• Prof’s Tale Of A Sexy Nurse Sparks Huge Censorship Fight

    Professors at Northwestern University are locked in a bitter censorship battle with administrators that has a bizarre beginning: A professor’s vivid account of receiving oral sex from a nurse back in the 1970s.

    As reported over at Inside Higher Ed, the feud began over a year ago with the publication of the Winter 2014 edition of Atrium, a bioethics journal published by the faculty of Northwestern’s medical school. The issue was titled “Bad Girls,” and dealt with the intersection between disability and sexuality.

    While an odd topic, it’s also a valid one (there are many disabled people and most of them still have a sex drive, after all), yet shortly after publication the issue was suppressed. Why? Apparently, it was due to an irreverent piece titled “Head Nurses” written by disabled professor William Peace.

    Peace’s essay dealt with a related topic: Receiving oral sex from sexy hospital nurses. After suffering a spinal cord injury as a young man back in the 1970s, Peace was coping with existential questions like “Did my dick still work?” and “Could I still fuck?” He had these questions answered in a manner straight out of a porno film:

    These bad girls were called “the head nurses.” Initially I thought this was an urban legend if not a bad practical joke. Yet I was told again and again that, at some point during my rehabilitation, a nurse I knew or had never seen would answer the call bell late at night and give me a blowjob. There was no privacy in rehabilitation centers at the time. Rooms usually held four to six men. All that separated me from the other paralyzed guys was a flimsy curtain. We did not even have a television in the room. Just the physical set-up alone made the stories seem like impossible fantasy.

    But sure enough, late one night I was awoken by the guttural sounds of deep moaning. I turned to see the silhouette of a young shapely woman giving my roommate a world-class blowjob. I remember this night with crystal clarity because it was the first time since being paralyzed I got an erection. My dick was alive! Who needs a doctor when you have a head nurse!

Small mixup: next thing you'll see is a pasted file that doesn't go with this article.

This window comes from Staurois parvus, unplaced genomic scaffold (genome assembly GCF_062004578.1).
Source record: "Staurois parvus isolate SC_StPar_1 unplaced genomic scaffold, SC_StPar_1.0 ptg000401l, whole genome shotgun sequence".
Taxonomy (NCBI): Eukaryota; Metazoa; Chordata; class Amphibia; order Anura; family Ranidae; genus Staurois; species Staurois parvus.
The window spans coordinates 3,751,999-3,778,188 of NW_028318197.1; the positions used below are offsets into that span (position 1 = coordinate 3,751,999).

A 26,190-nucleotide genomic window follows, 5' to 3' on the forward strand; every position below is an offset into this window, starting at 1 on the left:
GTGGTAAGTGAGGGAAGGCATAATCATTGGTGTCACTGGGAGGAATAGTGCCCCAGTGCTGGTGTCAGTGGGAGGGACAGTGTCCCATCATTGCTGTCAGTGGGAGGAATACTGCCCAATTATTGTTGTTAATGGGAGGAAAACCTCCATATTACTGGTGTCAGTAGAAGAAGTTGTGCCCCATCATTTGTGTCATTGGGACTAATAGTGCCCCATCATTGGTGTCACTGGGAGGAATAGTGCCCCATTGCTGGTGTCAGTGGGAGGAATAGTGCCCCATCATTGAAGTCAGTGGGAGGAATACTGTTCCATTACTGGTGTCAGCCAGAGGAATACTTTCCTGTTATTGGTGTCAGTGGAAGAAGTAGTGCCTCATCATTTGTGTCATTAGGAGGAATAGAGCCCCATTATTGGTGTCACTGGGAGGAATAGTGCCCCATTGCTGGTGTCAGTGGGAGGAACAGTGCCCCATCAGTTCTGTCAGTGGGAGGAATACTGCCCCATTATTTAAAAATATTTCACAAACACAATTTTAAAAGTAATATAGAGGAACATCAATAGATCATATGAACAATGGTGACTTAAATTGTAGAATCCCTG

A week or two later, I received my own visit. It started out badly. It was late at night and I had pissed all over myself and the bed. I hit the call button, upset. I thought I had had a handle on bladder management at that point. The nurse that came to help was one with whom I was very close. She changed my sheets and came back as I was washing myself. I was playing with myself without much luck. She explained I had to be a bit more vigorous and try non-traditional approaches. Then she rubbed my leg and pulled the skin on my inner groin, and sure enough I grew hard. I started to cry in relief. She wiped away my tears and then went down on me. She brought me to orgasm, and I was taken aback when I realized no ejaculate had emerged. She explained to me that this is common for paralyzed men and that it involves a retrograde ejaculation. She assured me it would not affect my fertility or my sex life in a major way. My son is living proof she was correct.

    Whatever the medical relevance of Peace’s tale, it apparently left Northwestern administrators queasy. According to professor Alice Dreger, who guest edited the Atrium issue and spoke to Inside Higher Ed, “soon after publication, medical school administrators asked Atrium’s editorial team to remove parts of the essay from the web, because the content was considered inflammatory and too damaging to the new Northwestern Medicine ‘brand.'”

    In response to the school’s meddling, Atrium’s editors took down all of Atrium’s online content, initiating a yea-long standoff. The controversy remained in the shadows until recently, when another censorship controversy erupted at Northwestern. Prof. Laura Kipnis faced a formal Title IX investigation over an essay she wrote in the Chronicle of Higher Education about the sexual politics of American universities. Following this incident, Dreger threatened to go public, and Northwestern allowed all of Atrium’s content to go back online. According to Dreger, though, the school says future issues of Atrium will have to be approved by a group of administrators and public relations staff to make sure they are acceptable.

    Northwestern, so far, has avoided comment, but it is still being barraged with outside criticism. The Foundation for Individual Rights in Education (FIRE), which launches legal actions to defend the free speech rights of students and professors, sent a letter to Northwestern urging it to reaffirm its stated commitments to academic freedom. The letter was sent three weeks ago, but has not received a response.

    Peace, for his part, has strongly defended the validity of his peace over at his blog Bad Cripple.

    “Despite 40 years of progressive legislation designed to empower people with a disability, negative stereotypes stubbornly cling to people with a disability,” Peace writes. “One of those stereotypes involves sexuality. People with a disability are viewed as having spoiled identities and bodies.  We are perceived to be inferior, physically deviant, and asexual.” By writing his essay, Peace hoped to break the taboo on discussing sex for disabled people.

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